• As it stands today, special education across the United States is experiencing a staff shortage crisis. According to research conducted by Education Week, the total number of special education teachers nationally has dropped by 17 percent over the past decade, a worrying statistic for an occupation that has seen a shortage in professionals for years. Coupled with the fact that the number of students who require an Individualized Education Plan is steadily on the rise, this means larger class sizes of students with different learning and physical disabilities, and consequently, increased workload and paperwork per teacher.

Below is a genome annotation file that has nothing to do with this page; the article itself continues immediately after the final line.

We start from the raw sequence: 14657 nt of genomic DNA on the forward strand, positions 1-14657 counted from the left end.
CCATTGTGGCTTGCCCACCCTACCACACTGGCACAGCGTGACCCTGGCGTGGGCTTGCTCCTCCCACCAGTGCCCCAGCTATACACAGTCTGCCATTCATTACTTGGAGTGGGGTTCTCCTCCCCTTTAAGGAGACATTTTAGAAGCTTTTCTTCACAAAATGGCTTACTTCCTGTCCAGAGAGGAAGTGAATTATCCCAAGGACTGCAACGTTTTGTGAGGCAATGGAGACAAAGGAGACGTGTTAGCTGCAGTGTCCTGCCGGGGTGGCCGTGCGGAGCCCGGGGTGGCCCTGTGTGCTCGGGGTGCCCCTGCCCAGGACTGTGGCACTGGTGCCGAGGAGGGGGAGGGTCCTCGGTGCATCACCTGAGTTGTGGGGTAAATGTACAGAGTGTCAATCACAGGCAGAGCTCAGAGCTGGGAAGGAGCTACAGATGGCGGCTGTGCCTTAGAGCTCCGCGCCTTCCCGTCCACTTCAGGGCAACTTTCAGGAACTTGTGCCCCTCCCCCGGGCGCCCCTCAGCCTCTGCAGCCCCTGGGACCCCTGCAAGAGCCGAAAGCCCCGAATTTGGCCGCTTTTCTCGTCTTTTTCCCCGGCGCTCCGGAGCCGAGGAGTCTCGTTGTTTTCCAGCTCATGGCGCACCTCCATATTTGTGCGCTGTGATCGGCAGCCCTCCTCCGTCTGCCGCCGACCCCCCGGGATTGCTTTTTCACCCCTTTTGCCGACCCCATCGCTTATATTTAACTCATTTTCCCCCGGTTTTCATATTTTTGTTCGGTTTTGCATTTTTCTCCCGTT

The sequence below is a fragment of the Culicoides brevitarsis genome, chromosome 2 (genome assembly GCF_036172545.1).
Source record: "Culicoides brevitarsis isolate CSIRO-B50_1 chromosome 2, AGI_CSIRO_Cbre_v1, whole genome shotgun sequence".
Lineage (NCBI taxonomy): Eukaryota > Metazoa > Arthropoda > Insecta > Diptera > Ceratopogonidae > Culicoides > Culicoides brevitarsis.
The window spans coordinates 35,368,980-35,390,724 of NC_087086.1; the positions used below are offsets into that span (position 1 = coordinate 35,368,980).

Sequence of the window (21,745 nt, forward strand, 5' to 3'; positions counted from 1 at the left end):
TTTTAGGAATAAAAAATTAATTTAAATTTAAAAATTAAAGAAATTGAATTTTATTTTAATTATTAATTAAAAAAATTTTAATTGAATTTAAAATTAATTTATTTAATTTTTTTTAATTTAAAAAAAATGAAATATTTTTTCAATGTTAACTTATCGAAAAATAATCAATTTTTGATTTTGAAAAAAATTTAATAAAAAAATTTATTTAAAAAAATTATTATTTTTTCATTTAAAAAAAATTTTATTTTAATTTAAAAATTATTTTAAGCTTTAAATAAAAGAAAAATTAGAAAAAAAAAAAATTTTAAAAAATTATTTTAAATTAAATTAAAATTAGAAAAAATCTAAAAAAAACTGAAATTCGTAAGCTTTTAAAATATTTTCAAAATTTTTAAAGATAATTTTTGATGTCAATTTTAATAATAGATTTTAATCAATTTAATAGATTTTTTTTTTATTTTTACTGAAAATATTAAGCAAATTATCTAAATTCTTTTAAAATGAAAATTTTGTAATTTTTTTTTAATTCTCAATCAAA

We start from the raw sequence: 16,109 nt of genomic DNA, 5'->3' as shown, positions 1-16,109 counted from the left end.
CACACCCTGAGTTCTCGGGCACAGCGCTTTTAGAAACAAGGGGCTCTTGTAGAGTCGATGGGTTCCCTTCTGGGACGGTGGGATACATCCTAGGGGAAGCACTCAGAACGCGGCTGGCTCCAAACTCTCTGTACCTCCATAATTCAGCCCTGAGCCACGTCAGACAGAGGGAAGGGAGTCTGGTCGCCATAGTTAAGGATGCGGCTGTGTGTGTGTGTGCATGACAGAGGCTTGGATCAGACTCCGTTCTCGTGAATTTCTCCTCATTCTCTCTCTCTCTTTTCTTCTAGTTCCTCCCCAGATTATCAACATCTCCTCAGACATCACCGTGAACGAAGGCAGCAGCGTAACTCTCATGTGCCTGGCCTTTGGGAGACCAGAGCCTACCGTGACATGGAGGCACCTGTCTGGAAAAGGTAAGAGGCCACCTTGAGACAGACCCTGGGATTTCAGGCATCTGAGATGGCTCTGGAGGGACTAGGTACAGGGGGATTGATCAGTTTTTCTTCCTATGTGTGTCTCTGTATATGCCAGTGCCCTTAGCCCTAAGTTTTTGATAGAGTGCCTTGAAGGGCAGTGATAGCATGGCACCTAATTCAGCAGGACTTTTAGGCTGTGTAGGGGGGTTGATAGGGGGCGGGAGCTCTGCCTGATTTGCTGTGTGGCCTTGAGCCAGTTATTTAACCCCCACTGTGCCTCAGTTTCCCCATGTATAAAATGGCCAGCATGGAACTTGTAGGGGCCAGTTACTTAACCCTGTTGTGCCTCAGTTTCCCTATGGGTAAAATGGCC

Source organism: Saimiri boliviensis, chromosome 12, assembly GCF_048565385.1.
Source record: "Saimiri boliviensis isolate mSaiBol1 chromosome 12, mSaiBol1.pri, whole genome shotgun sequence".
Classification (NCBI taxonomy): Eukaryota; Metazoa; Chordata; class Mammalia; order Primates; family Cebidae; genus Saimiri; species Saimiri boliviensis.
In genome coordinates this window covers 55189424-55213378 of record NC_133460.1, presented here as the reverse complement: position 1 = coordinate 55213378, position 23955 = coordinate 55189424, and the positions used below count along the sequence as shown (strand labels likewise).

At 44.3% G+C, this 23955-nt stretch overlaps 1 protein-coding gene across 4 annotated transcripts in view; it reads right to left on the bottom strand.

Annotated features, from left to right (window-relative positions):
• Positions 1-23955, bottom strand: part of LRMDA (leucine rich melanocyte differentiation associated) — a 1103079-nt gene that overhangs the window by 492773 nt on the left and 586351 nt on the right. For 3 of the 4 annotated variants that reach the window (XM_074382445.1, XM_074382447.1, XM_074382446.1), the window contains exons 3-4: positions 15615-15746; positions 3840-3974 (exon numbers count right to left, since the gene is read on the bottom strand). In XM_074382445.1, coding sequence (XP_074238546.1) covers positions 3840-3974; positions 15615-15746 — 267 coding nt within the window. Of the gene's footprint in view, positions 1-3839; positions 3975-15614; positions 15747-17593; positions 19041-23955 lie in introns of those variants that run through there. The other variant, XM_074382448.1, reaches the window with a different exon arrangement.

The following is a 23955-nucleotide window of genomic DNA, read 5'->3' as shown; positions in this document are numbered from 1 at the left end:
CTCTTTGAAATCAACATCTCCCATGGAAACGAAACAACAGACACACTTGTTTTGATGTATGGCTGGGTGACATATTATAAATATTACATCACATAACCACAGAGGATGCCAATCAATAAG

• Moving into 2019, school districts will have to look for solutions to reduce all activities for teachers that aren’t focused on the educational success of their students in the classroom. This means exploring options to reduce the amount of paperwork and evaluations teachers are accustomed to, creating a direct line of secure communication with the parents, and streamlining all additional workflows, including the organization of current paper documents that provide the basis of their work. To achieve this level of support for educators, school districts need to move beyond the traditional locked file cabinet and bring these documents to the cloud, where they can be virtually uploaded, signed, and shared in moments, rather than waiting days or potentially weeks for activity. Everyone is pushing for fewer meetings, so there needs to be a space for secure collaboration among teachers, administrators, counselors, therapists, and parents to reduce the number of in-person meetings and, in an easily digestible format, impart transparency and accountability for all involved.